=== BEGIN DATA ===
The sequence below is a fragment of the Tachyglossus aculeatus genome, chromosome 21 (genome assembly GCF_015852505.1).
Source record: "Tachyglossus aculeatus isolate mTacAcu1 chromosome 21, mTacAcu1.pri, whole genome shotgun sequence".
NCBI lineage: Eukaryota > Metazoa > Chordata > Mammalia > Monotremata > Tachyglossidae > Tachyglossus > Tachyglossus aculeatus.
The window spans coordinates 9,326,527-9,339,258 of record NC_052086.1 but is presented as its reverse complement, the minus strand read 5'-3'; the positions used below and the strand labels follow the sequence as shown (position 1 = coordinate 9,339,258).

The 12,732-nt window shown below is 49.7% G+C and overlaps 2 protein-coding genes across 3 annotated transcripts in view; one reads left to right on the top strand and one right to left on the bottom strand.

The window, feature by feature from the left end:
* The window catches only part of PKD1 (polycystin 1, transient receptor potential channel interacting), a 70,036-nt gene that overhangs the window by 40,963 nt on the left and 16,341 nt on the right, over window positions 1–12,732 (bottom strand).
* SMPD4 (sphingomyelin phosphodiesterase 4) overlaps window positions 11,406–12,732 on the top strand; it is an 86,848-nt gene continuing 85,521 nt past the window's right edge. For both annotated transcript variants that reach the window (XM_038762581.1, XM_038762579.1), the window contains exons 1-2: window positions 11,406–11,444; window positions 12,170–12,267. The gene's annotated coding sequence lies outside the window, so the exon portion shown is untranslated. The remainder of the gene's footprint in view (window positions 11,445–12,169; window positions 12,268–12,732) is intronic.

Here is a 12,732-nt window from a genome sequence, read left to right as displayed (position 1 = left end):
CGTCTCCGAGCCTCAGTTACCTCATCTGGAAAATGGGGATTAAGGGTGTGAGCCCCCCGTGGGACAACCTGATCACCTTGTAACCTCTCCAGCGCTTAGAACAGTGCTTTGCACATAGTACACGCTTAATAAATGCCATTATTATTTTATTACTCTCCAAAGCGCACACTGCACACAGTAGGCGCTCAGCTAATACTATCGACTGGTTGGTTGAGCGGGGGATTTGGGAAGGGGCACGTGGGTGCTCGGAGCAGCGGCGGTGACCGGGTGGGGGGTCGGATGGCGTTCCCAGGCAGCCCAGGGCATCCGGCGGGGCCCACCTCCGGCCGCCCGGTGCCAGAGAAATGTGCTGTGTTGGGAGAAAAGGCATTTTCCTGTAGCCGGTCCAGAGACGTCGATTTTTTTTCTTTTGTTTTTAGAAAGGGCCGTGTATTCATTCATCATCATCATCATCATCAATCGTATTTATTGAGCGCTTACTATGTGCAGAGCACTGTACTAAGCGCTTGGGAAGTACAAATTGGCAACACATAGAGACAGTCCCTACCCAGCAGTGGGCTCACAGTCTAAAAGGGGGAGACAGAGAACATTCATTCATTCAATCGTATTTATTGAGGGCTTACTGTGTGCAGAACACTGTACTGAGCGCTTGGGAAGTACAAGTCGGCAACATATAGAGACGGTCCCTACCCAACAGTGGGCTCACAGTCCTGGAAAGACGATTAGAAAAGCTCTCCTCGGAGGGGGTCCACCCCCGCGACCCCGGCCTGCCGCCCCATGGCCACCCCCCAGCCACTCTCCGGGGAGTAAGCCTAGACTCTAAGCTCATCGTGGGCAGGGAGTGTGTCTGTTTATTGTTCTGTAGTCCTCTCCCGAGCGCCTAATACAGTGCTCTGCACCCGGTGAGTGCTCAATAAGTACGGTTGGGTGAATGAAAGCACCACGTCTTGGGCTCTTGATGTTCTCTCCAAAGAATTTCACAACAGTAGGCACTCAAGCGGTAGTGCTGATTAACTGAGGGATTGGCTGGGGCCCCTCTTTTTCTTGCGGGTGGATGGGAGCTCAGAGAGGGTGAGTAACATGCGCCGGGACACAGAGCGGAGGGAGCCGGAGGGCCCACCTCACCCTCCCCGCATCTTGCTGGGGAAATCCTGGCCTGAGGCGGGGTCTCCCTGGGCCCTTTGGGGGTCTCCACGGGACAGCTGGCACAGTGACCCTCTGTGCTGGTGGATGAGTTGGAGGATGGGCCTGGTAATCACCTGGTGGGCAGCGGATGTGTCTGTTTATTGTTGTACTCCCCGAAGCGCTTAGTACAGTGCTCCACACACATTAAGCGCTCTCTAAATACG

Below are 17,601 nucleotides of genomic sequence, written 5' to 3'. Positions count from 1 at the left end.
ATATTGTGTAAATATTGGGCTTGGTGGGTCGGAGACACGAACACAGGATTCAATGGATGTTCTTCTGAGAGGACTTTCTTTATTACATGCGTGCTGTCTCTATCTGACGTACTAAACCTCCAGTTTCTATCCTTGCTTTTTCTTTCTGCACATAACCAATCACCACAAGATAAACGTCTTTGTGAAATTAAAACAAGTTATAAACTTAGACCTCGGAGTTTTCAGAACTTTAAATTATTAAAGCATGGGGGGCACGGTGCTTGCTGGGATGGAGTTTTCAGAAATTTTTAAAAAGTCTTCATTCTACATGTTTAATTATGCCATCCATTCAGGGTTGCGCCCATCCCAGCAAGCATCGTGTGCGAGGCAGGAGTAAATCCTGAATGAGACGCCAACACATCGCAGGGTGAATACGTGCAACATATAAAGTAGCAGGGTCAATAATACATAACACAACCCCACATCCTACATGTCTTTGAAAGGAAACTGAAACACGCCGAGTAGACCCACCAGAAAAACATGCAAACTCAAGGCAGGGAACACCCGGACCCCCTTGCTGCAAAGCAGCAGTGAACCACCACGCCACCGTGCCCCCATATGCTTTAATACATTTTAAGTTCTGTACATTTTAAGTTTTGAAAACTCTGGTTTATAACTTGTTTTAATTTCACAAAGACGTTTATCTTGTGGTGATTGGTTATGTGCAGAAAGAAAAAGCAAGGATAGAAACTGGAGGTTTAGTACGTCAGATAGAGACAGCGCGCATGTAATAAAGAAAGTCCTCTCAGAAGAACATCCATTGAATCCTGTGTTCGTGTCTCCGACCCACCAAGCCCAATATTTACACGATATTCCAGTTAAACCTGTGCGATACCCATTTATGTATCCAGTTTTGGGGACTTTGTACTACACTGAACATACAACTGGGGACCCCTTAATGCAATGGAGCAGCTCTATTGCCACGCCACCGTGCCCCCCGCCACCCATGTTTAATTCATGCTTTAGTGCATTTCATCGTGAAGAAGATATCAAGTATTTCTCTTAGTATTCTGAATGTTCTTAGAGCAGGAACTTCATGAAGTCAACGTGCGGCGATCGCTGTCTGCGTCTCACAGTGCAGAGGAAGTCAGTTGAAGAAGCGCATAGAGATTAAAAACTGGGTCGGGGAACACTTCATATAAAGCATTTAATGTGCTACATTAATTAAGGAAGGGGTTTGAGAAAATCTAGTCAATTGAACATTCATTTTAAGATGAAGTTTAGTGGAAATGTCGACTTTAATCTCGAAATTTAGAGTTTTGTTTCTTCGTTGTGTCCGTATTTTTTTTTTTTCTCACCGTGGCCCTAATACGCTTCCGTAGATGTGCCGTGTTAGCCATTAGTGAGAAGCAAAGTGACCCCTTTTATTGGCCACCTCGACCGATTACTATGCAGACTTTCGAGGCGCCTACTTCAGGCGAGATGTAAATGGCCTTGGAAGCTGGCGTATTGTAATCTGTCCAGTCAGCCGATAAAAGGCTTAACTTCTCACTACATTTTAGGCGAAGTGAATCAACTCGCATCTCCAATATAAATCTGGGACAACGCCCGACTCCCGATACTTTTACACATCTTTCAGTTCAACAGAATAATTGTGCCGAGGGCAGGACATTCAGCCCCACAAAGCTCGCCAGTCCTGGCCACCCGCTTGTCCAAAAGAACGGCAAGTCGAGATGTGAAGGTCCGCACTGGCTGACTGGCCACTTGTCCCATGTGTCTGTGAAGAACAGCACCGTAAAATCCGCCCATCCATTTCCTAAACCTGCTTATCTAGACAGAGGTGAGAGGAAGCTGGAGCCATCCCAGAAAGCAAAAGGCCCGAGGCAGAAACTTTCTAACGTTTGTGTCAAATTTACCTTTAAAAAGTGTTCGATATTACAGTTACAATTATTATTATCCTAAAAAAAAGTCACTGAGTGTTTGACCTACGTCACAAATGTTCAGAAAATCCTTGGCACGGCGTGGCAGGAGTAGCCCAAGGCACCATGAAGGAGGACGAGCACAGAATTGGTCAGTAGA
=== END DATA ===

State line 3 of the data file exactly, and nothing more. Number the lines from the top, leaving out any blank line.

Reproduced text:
NCBI lineage: Eukaryota > Metazoa > Chordata > Mammalia > Monotremata > Tachyglossidae > Tachyglossus > Tachyglossus aculeatus.